Tuesday, October 29, 2013

Tutorial Tuesday - Beginners Bead Stringing Tutorial

Photos and instructions by Shayna Butler

Two pairs of pliers, any kind
A pair of wire cutters, flush cutters, or old scissors
Tape measure or ruler
Plastic or wooden bowl
Crimp tool
Optional – bead tray

20 grams E beads
20 grams seed beads
Natural stone chip beads
Glass focal beads
Wire (I use Beadalon .018 inches)
Bead or tube crimps
Crimp covers
Small jump rings
Medium rings
Large chain
One lobster clasp
One toggle clasp

Wrap Bracelet Instructions

Step One: Cut two lengths of wire, each about 4 to 6 inches longer than you want your finished product to be.  You might want to give yourself 6 inches if you are a beginner. 
I wanted my finished necklace to be about 20” and my wrap bracelet to be about 36” so my pieces were cut to 24” and 40”. 

Step Two: Use a crimp to add a medium jump ring to one end of the 40” wire.  First slide the crimp bead onto the wire, then the jump ring, the thread the wire around and back into the crimp bead. 

Slide the crimp down close to the end of the wire and position both parts of the wire side by side.  Make sure one does not overlap the other inside the crimp.

The crimp tool has two slots; the one on the outside looks like two half circles, and the one on the inside has a notch on one side.  First you will need to close the crimp using the inside notch.  This will separate the wires.

Then you will need to finish closing the crimp with the outside slot. 

I like to cover my crimps with a crimp cover.  It protects the crimp and gives your piece a finished look.  Place the crimp cover over the crimp.  Make sure the wire lines up in the groves of the crimp cover and close it gently with your pliers.  If you have nylon covered pliers use them to keep from scratching this crimp cover.  If not, be gentle and use smooth pliers instead of pliers with teeth.

Use the wire cutters (or scissors) to trim the tail of the wire.  Leave enough tail to string about two or three E beads over.  If you cover the wire you will not have to worry about it slipping or sticking out and poking you. 

Step Four:  String the beads on the wire.  I strung about two and a half inches of E beads, then one glass focal bead, 2 ½” E beads, 1 focal bead, and so on until I reached the desired length.  The last group of E beads I had to make about three and a half inches to make it the right length.  I held the end of my wire to keep the beads on and wrapped the bracelet around my wrist to make sure it wrapped around enough times, and that it did not have a gap too big for it to fit like I wanted it.  I left about one and a half inches for the clasp and jump ring.  I knew if I did not the necklace might be too loose. 

Step Five:  Once you have measured your bracelet out and double checked it on your wrist, it is time to close it off.  First you will need to add a small jump ring to your lobster clasp.  Then slide on a crimp bead, the jump ring/clasp combo, and slide it back through the crimp bead and into two E beads.  Pull the wire close to the jump ring but not too tight.  Line the wires up side by side and close the crimp bead with the crimp tool.  Cover with a crimp cover.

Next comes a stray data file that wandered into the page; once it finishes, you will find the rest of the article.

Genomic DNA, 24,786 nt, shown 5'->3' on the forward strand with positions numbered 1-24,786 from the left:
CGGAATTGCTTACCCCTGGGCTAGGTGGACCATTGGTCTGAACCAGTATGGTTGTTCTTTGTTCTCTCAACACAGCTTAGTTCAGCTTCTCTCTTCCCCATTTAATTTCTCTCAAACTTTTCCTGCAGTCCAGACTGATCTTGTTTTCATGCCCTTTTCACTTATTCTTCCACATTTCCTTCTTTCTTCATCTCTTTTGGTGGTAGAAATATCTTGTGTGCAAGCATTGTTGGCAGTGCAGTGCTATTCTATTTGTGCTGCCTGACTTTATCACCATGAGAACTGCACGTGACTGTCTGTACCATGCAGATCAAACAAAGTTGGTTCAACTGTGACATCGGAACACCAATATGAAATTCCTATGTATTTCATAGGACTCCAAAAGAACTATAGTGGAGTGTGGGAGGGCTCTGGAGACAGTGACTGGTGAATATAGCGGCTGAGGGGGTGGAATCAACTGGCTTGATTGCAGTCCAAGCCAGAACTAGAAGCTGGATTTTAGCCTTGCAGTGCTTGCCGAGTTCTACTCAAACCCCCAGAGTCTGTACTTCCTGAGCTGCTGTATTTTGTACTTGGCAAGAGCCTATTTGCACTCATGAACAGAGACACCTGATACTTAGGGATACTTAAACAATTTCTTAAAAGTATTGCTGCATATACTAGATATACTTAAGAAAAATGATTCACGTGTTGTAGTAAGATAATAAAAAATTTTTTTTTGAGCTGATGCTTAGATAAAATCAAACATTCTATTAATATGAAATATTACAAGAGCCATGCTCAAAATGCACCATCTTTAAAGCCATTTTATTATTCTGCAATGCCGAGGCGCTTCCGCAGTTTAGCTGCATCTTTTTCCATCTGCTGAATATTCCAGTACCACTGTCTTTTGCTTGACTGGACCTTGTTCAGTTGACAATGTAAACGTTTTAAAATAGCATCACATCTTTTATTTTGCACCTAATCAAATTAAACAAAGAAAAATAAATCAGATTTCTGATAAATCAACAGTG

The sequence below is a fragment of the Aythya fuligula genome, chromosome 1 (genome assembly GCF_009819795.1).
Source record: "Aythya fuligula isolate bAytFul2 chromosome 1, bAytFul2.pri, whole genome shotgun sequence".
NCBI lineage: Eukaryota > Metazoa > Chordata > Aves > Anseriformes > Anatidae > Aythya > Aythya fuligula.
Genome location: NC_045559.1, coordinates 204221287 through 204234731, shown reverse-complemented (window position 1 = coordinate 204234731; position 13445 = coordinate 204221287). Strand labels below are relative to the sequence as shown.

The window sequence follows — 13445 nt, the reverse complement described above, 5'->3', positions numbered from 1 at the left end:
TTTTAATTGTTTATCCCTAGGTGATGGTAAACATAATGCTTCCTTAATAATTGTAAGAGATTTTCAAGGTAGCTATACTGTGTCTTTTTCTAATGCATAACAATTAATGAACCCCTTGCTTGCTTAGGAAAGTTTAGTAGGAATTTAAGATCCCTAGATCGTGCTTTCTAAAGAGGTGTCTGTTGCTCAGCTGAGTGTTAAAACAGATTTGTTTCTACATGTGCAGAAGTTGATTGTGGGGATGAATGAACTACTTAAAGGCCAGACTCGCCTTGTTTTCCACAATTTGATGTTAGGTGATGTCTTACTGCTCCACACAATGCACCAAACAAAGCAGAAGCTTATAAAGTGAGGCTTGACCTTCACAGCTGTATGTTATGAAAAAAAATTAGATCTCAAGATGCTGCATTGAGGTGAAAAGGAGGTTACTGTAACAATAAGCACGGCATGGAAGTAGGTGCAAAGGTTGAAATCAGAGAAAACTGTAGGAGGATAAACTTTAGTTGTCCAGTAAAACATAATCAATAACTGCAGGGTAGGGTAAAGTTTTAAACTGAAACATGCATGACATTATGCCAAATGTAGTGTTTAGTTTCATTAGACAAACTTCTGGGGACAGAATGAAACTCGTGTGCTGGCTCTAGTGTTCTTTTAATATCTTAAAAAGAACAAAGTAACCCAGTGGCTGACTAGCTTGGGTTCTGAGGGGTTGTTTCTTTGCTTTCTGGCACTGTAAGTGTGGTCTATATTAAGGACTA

Step Six:  Attach an extender chain to the medium jump ring on the other end of the wrap bracelet.  This will give you a bit of room to make your bracelet looser.  You will also be able to wear this as a necklace, so you can use this to adjust the length.  Five to six links should do, but I ended up adding about ten to mine so I can wear it around my ankle too.  Add a charm or beaded headpin to the last link for a decorative touch.

Toggle Clasp Necklace Tips

You will use the instructions above to create your toggle clasp necklace, but a few things will be different.  Make sure to cut the wire shorter.  I cut my wire to 24” because I wanted my finished necklace to be 20 inched long.  Second, make sure not to secure the wire too close to the toggle.  It will need to rotate to fit through the other end of the clasp, and if the wire it too tight it will not be able to move freely. 

You will also need to make sure the wire will double through the seed beads.  If it does not, add two or three matching E beads to the start and finish of the necklace rather than cut the tail off.  My wire went through my seed beads without a problem.   Also, make sure not to put any large beads close to the toggle or the opening will not slide down the necklace far enough to let you close the clasp.

For my necklace I did about two and a half inches of seed beads, then a pattern of chip bead, seed bead, chip bead, seed bead until I achieved the desired result.  I alternated lengths of 1 ½”, 2”, and 2 ½” seed beads in between each group of chip beads.  I wanted the necklace to be a bit asymmetrical, so I did not space the pattern precisely.

Since you will not be able to add an extender, it is important that you carefully measure the length of this necklace and check it on your neck before you close it off.  

My necklace ended up being the perfect length to wrap around my wrist three times (and around my ankle twice). 

I hope you enjoyed this tutorial.  If you have any questions, feel free to send me an email at nativebloom@outlook.com.  For a PDF version, click HERE, and if you want to check out the video follow THIS LINK.    

No comments:

Post a Comment